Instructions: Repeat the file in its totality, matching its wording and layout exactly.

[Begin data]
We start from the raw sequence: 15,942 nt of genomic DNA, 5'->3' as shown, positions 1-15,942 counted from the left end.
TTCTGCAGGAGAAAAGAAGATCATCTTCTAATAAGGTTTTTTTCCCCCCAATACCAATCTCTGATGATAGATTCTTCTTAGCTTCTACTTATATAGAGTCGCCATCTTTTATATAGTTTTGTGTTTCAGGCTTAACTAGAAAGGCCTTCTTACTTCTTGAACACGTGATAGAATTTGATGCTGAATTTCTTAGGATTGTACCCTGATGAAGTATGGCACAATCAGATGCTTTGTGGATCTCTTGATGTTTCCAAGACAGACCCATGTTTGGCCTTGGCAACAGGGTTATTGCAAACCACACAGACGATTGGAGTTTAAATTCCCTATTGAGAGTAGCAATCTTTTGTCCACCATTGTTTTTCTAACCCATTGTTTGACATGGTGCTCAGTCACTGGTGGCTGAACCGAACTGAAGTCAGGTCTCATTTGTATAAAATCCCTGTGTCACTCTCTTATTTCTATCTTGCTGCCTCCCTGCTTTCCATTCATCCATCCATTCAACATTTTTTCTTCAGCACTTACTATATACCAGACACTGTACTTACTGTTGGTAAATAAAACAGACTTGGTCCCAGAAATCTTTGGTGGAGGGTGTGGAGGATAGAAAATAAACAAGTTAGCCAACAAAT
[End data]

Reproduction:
We start from the raw sequence: 15,942 nt of genomic DNA, 5'->3' as shown, positions 1-15,942 counted from the left end.
TTCTGCAGGAGAAAAGAAGATCATCTTCTAATAAGGTTTTTTTCCCCCCAATACCAATCTCTGATGATAGATTCTTCTTAGCTTCTACTTATATAGAGTCGCCATCTTTTATATAGTTTTGTGTTTCAGGCTTAACTAGAAAGGCCTTCTTACTTCTTGAACACGTGATAGAATTTGATGCTGAATTTCTTAGGATTGTACCCTGATGAAGTATGGCACAATCAGATGCTTTGTGGATCTCTTGATGTTTCCAAGACAGACCCATGTTTGGCCTTGGCAACAGGGTTATTGCAAACCACACAGACGATTGGAGTTTAAATTCCCTATTGAGAGTAGCAATCTTTTGTCCACCATTGTTTTTCTAACCCATTGTTTGACATGGTGCTCAGTCACTGGTGGCTGAACCGAACTGAAGTCAGGTCTCATTTGTATAAAATCCCTGTGTCACTCTCTTATTTCTATCTTGCTGCCTCCCTGCTTTCCATTCATCCATCCATTCAACATTTTTTCTTCAGCACTTACTATATACCAGACACTGTACTTACTGTTGGTAAATAAAACAGACTTGGTCCCAGAAATCTTTGGTGGAGGGTGTGGAGGATAGAAAATAAACAAGTTAGCCAACAAAT